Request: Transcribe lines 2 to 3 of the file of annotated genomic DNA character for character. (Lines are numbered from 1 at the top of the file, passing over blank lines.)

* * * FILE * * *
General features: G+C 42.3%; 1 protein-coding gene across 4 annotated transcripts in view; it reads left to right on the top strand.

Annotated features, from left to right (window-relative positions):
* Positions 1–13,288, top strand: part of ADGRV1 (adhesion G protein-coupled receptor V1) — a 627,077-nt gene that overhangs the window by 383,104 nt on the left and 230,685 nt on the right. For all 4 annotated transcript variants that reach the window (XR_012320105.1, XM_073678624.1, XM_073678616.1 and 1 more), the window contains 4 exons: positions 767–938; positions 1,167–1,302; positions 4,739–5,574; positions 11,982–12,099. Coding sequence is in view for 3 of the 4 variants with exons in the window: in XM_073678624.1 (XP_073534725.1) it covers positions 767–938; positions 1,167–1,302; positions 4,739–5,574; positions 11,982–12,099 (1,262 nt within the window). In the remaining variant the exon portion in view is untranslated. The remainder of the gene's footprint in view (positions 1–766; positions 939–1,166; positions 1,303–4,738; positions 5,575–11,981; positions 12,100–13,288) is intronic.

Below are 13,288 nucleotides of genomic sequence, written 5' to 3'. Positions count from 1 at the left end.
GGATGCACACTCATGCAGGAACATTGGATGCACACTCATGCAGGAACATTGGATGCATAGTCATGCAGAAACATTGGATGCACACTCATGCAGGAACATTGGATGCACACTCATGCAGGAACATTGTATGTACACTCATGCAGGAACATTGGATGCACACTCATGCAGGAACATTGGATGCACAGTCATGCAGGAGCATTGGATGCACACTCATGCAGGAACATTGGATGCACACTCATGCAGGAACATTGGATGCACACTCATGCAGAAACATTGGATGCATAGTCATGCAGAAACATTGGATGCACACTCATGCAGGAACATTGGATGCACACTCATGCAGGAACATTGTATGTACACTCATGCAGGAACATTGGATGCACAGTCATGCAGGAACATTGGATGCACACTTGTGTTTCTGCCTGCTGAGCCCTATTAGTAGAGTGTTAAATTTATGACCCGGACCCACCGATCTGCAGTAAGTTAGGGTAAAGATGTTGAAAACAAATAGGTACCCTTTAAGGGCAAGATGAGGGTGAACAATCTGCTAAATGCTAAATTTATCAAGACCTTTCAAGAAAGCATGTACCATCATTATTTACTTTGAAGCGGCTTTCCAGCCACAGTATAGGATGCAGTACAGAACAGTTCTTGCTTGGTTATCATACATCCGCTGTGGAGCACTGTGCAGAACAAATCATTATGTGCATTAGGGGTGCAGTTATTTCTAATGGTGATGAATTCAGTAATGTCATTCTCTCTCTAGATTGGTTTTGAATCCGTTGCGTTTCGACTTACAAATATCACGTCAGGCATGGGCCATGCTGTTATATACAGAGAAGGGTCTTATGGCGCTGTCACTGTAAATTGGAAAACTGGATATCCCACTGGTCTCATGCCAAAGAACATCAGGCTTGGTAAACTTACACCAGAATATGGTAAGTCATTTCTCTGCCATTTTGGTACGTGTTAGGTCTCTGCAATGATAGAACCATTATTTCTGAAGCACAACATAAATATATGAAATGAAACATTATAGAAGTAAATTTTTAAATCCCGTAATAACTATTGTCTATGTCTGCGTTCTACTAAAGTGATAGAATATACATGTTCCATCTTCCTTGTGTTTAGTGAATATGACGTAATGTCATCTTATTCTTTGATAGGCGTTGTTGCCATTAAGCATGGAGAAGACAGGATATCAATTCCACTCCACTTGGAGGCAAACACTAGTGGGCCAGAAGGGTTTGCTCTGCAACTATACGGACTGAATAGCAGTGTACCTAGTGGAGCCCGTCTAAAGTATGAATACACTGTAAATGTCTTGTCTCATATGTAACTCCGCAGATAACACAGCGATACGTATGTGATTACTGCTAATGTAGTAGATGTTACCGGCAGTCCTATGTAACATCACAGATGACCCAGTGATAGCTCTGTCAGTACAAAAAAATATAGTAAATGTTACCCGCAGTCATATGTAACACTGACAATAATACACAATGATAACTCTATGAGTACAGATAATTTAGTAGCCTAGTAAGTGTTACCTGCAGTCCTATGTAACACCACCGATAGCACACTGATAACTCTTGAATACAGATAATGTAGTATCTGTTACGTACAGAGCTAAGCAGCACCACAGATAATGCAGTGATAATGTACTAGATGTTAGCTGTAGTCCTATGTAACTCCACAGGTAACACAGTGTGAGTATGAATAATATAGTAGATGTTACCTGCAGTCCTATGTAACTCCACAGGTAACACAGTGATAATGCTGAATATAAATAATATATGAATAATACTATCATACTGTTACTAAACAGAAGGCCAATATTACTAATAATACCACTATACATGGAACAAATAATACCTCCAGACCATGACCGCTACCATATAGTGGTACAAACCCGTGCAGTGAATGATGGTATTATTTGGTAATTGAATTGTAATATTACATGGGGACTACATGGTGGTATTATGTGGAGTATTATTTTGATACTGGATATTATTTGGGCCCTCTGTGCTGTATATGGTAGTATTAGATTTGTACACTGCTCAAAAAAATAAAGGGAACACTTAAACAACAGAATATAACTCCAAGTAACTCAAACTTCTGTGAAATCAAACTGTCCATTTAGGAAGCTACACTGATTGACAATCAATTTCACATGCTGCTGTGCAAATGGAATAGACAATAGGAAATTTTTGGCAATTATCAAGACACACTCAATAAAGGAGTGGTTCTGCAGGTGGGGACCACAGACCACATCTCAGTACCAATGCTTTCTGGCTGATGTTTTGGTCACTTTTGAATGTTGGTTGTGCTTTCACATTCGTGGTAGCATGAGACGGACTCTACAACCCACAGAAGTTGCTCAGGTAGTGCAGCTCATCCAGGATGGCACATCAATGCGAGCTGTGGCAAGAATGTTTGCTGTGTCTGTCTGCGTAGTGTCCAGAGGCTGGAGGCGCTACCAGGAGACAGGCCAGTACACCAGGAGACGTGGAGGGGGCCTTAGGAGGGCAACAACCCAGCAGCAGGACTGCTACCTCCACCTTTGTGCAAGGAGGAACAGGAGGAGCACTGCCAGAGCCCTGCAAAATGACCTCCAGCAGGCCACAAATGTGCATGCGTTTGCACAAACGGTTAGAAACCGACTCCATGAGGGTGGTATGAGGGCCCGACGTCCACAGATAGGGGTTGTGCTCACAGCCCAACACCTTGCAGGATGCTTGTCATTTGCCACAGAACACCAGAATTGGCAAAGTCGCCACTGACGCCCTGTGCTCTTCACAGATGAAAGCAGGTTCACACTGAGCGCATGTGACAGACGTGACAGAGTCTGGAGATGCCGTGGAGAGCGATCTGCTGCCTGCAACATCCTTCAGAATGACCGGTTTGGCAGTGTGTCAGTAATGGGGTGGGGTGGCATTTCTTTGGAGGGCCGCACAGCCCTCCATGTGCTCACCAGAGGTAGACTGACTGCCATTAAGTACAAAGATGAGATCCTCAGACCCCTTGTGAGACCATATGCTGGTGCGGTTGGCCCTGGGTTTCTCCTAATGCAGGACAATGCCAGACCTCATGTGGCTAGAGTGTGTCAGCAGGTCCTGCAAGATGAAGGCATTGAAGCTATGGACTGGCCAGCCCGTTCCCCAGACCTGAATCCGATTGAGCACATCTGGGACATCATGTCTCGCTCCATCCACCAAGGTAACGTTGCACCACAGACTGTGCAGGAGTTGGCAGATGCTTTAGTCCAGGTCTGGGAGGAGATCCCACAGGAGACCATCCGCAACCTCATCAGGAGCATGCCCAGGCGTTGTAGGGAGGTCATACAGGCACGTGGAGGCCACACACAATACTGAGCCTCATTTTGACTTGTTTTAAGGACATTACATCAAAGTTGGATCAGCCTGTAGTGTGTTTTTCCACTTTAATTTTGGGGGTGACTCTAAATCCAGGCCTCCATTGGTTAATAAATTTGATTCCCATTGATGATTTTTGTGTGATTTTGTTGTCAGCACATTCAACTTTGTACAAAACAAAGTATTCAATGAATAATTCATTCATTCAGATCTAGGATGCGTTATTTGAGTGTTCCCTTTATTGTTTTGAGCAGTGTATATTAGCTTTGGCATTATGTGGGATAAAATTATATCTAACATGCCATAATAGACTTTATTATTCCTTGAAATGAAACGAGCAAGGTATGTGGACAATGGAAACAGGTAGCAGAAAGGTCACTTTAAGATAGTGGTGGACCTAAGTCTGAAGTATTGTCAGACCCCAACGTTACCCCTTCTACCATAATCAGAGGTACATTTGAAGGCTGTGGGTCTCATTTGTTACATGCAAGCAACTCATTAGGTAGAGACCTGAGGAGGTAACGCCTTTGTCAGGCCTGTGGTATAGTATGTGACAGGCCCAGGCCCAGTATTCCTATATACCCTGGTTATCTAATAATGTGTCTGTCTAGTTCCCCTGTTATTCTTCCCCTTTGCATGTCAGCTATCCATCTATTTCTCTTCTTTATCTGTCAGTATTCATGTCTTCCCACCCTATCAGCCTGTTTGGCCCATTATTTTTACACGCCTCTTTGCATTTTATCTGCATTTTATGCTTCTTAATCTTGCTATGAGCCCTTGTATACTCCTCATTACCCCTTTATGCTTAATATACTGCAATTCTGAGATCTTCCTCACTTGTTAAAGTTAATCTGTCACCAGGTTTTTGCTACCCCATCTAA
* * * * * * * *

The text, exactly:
Annotated features, from left to right (window-relative positions):
* Positions 1–13,288, top strand: part of ADGRV1 (adhesion G protein-coupled receptor V1) — a 627,077-nt gene that overhangs the window by 383,104 nt on the left and 230,685 nt on the right. For all 4 annotated transcript variants that reach the window (XR_012320105.1, XM_073678624.1, XM_073678616.1 and 1 more), the window contains 4 exons: positions 767–938; positions 1,167–1,302; positions 4,739–5,574; positions 11,982–12,099. Coding sequence is in view for 3 of the 4 variants with exons in the window: in XM_073678624.1 (XP_073534725.1) it covers positions 767–938; positions 1,167–1,302; positions 4,739–5,574; positions 11,982–12,099 (1,262 nt within the window). In the remaining variant the exon portion in view is untranslated. The remainder of the gene's footprint in view (positions 1–766; positions 939–1,166; positions 1,303–4,738; positions 5,575–11,981; positions 12,100–13,288) is intronic.